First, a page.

Analysis of detailed history

The first step in the clinical approach is always to define anatomy of the disease- which system is involved? It is often possible to define microanatomy. Thereafter, one should find out pathology, and aetiology is often a guess based on anatomy and pathology.

Age- A young infant in the first three months has a high chance of cardiac disease but in later part of infancy and thereafter, pulmonary diseases are more prevalent.

Origin, duration, progress-

  • Respiratory diseases are often acute with exception of chronic interstitial lung disease
  • Cardiac disorders are chronic with exception of acute myocarditis
  • Asthma is typically episodic and nocturnal

There is a difference between episodic and recurrent. Episode refers to similar presentation at similar time while recurrence may occur at any time.

Accompanying symptoms-

  1. Fever is common in respiratory diseases with the exception of asthma while, cardiac conditions are rarely accompanied with fever.
  2. Cough followed by breathlessness is classical in respiratory disease too, though cough may be absent in bronchiolitis or interstitial lung disease while recurrent cough is feature of heart defect with pulmonary congestion such as left to right shunt in which presence of mild tachypnoea is often overlooked.
  3. Palpitation may be complained by an older child suffering from heart disease and occasionally an observant mother may give a history of rapid precordial movements.
  4. Hypophonia or aphonia in a breathless child suggests paralysis of respiratory muscles.

Often on direct questioning, one can get an idea of abnormal audible respiratory sounds.

  • Stridor, wheeze or grunt denote upper airway inspiratory obstruction, lower airway expiratory obstruction and lung parenchymal disease respectively
  • Hissing sound suggests nasal obstruction

Behavior of the child is an important early indicator of lack of oxygen or retained carbon dioxide. Confusion or irrelevant behavior denotes lack of oxygen while irritability is a feature of hypercarbia.

Physical examination- Nutritional and growth parameters help in differentiating acute from chronic conditions. Degree of breathlessness is evident by presence or absence of chest retractions and accessory muscles in action. Respiratory and heart rate and blood pressure changes offer clue. Generally, a breathless child has tachypnoea and tachycardia, but if tachypnoea is more as compared to tachycardia, it would suggest primary respiratory disease. While, if tachycardia is more as compared to tachypnoea, it denotes cardiac disease.

Hypertension may be due to renal or endocrinal disease and also due to coarctation of the aorta. Behavior change, blood pressure, and pallor if any must be looked for. Chest signs such as restricted movements, change in percussion note, diminished or abnormal breath sounds and foreign sounds denote pulmonary disease while enlarged heart and murmur indicate cardiac disease.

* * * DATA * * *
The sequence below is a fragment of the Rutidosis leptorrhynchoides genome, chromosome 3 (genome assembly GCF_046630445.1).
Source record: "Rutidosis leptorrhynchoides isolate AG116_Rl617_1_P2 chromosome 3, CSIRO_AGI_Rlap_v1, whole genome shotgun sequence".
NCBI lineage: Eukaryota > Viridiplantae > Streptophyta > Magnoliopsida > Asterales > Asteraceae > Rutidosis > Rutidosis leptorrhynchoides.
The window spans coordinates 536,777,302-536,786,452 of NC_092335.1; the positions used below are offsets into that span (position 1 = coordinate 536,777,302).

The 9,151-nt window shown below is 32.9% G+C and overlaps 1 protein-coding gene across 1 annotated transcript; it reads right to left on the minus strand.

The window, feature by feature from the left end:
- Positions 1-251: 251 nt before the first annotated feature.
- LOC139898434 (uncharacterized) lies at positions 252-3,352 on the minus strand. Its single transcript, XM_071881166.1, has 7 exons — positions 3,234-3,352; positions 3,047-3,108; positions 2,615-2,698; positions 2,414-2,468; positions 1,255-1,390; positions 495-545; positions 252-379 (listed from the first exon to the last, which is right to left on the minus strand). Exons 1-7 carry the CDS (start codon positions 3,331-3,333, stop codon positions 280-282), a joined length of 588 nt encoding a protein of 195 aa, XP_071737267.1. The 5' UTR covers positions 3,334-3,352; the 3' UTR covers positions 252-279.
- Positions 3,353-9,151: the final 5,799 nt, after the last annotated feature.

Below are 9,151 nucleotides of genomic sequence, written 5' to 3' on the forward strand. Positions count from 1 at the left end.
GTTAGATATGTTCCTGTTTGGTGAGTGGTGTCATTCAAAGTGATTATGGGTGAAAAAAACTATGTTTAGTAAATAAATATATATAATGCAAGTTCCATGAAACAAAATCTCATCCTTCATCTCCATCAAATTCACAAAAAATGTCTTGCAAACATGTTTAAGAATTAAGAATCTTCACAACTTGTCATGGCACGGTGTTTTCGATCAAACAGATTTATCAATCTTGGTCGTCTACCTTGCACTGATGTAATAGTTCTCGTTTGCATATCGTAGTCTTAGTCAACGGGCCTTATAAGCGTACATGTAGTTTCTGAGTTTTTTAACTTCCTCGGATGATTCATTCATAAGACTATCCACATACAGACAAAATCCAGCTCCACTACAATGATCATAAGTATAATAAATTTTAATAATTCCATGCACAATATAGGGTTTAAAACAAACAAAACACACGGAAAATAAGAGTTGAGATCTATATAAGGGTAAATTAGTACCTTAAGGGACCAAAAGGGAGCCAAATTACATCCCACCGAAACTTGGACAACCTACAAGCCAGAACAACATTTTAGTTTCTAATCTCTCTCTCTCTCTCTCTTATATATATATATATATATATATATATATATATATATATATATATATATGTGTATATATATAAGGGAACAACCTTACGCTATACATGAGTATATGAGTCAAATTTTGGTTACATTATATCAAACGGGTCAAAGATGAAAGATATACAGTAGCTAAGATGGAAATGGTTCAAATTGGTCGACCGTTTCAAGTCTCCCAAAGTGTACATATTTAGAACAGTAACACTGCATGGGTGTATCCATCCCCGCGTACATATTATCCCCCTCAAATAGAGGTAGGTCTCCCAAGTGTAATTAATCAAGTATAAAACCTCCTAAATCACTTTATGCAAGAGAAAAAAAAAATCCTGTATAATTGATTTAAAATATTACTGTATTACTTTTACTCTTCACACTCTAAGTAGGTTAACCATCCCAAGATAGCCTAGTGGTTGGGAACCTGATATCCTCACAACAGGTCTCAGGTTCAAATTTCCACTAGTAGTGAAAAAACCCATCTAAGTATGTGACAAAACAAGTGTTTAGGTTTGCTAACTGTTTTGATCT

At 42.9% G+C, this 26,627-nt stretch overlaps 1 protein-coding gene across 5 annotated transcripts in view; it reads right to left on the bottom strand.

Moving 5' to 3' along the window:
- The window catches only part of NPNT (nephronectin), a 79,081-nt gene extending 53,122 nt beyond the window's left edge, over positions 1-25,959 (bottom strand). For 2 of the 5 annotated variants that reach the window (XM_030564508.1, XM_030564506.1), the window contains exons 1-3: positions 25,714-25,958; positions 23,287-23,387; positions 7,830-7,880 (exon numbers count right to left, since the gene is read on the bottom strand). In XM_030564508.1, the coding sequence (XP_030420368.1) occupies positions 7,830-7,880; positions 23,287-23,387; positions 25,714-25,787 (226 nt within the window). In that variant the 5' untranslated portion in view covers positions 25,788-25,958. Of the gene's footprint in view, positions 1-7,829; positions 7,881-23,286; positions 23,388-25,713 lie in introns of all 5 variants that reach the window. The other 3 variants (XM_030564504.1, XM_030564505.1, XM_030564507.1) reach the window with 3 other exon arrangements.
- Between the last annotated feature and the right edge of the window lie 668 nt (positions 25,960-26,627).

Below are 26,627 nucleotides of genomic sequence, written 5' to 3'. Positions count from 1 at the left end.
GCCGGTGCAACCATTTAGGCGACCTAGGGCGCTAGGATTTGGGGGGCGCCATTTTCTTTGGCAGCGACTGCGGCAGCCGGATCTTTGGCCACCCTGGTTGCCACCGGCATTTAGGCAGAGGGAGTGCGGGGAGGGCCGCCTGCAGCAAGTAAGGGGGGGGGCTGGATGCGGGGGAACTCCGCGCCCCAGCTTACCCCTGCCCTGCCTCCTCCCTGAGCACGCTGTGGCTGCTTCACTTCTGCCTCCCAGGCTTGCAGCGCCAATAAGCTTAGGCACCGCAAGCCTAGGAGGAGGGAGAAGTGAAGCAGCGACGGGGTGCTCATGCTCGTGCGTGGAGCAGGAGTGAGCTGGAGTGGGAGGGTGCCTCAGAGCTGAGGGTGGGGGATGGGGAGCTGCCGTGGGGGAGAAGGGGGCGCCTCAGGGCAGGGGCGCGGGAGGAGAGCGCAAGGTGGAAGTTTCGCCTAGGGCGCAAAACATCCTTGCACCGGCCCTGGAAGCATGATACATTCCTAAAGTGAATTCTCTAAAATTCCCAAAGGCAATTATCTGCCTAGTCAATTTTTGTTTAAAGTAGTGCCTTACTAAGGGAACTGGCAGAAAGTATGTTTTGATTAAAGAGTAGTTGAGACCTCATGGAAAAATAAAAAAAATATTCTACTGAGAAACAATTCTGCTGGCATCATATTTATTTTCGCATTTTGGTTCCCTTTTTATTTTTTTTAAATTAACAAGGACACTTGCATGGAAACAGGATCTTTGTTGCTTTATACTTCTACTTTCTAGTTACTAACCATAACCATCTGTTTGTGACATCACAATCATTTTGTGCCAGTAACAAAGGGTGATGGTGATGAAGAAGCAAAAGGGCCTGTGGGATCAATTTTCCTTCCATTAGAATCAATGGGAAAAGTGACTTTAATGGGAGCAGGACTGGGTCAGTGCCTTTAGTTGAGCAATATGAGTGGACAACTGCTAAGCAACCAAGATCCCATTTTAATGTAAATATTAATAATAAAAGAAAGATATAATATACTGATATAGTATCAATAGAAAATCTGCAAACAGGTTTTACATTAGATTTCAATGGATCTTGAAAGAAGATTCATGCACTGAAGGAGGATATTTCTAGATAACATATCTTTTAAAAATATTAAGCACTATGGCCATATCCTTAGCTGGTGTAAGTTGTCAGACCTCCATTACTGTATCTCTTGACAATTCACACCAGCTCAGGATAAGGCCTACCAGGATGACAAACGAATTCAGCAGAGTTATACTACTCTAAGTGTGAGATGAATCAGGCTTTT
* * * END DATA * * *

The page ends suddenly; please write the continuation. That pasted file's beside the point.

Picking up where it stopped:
Chest signs may be absent in interstitial lung disease as well as upper respiratory obstruction in laryngitis. Similarly, absence of murmur does not rule out cardiac disease. Cyanosis is a late sign in respiratory diseases while it may be seen in an otherwise comfortable child with cyanotic heart defect.

Paralysis of respiratory muscles are easy to note. Measurement of oxygen concentration by pulse-oximetry is now considered as part of the physical examination as it can detect seriousness early enough to take proper corrective action. In most of the situations, the clinical diagnosis is possible with analysis of detailed history and focused physical examination.


Provisional diagnosis is a must before planning investigations. Tests are only to confirm or rule one or two similar diseases that are considered. Of course, test results must be interpreted in the light of clinical profile. CBC and chest x-ray are useful primary investigations in pulmonary diseases. While chest x-ray and ECG can give some clue to cardiac disease, echocardiogram is much more useful to get accurate information. One may need blood gas analysis in serious situations.


Breathlessness is an emergency where the patient needs hospitalisation, except for an asthmatic who may be relieved of breathlessness in a short time with nebulised drugs. Specific treatment depends on final diagnosis but supportive therapy includes oxygenation, mechanical ventilation and hydration. Cardiac defects need surgical intervention for correction. Neurological disease such as ascending polyneuritis is treated with IV immunoglobulins and may need physiotherapy.

In summary, breathlessness is an emergency requiring immediate resuscitation by oxygenation and further action decided by probable diagnosis. The clinician should be able to pick-up impending breathlessness and plan timely measures so as to avoid worsening. Behavior change is the early manifestation of hypoxemia in acute respiratory diseases. Chronic conditions vulnerable to lead to breathlessness should be closed monitored with timely action.


Disclaimer- The views and opinions expressed in this article are those of the author's and do not necessarily reflect the official policy or position of M3 India.